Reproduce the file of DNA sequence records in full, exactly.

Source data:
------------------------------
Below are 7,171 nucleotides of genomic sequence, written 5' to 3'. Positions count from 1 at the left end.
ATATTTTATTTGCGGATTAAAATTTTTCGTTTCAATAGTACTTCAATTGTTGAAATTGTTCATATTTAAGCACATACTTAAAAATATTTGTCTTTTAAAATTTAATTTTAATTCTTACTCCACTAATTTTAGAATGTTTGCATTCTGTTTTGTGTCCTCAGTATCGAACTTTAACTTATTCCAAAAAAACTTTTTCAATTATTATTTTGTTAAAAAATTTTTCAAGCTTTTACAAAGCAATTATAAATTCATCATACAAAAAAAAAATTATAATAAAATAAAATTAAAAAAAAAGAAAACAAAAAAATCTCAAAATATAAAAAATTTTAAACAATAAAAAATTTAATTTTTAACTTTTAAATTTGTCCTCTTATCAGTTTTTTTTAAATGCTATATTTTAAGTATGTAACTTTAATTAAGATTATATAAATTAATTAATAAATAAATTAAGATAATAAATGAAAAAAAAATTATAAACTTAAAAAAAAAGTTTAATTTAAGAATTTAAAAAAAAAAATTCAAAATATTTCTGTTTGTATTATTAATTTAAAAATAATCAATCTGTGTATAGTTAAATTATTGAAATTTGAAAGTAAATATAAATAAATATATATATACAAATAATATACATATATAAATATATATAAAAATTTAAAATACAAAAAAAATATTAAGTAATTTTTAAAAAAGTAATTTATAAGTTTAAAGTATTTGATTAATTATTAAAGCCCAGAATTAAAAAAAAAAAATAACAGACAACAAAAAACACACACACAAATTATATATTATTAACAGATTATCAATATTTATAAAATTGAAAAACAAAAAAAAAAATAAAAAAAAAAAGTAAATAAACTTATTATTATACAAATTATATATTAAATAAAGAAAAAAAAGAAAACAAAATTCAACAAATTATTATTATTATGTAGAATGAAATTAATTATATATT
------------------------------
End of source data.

Below are 7,171 nucleotides of genomic sequence, written 5' to 3'. Positions count from 1 at the left end.
ATATTTTATTTGCGGATTAAAATTTTTCGTTTCAATAGTACTTCAATTGTTGAAATTGTTCATATTTAAGCACATACTTAAAAATATTTGTCTTTTAAAATTTAATTTTAATTCTTACTCCACTAATTTTAGAATGTTTGCATTCTGTTTTGTGTCCTCAGTATCGAACTTTAACTTATTCCAAAAAAACTTTTTCAATTATTATTTTGTTAAAAAATTTTTCAAGCTTTTACAAAGCAATTATAAATTCATCATACAAAAAAAAAATTATAATAAAATAAAATTAAAAAAAAAGAAAACAAAAAAATCTCAAAATATAAAAAATTTTAAACAATAAAAAATTTAATTTTTAACTTTTAAATTTGTCCTCTTATCAGTTTTTTTTAAATGCTATATTTTAAGTATGTAACTTTAATTAAGATTATATAAATTAATTAATAAATAAATTAAGATAATAAATGAAAAAAAAATTATAAACTTAAAAAAAAAGTTTAATTTAAGAATTTAAAAAAAAAAATTCAAAATATTTCTGTTTGTATTATTAATTTAAAAATAATCAATCTGTGTATAGTTAAATTATTGAAATTTGAAAGTAAATATAAATAAATATATATATACAAATAATATACATATATAAATATATATAAAAATTTAAAATACAAAAAAAATATTAAGTAATTTTTAAAAAAGTAATTTATAAGTTTAAAGTATTTGATTAATTATTAAAGCCCAGAATTAAAAAAAAAAAATAACAGACAACAAAAAACACACACACAAATTATATATTATTAACAGATTATCAATATTTATAAAATTGAAAAACAAAAAAAAAAATAAAAAAAAAAAGTAAATAAACTTATTATTATACAAATTATATATTAAATAAAGAAAAAAAAGAAAACAAAATTCAACAAATTATTATTATTATGTAGAATGAAATTAATTATATATT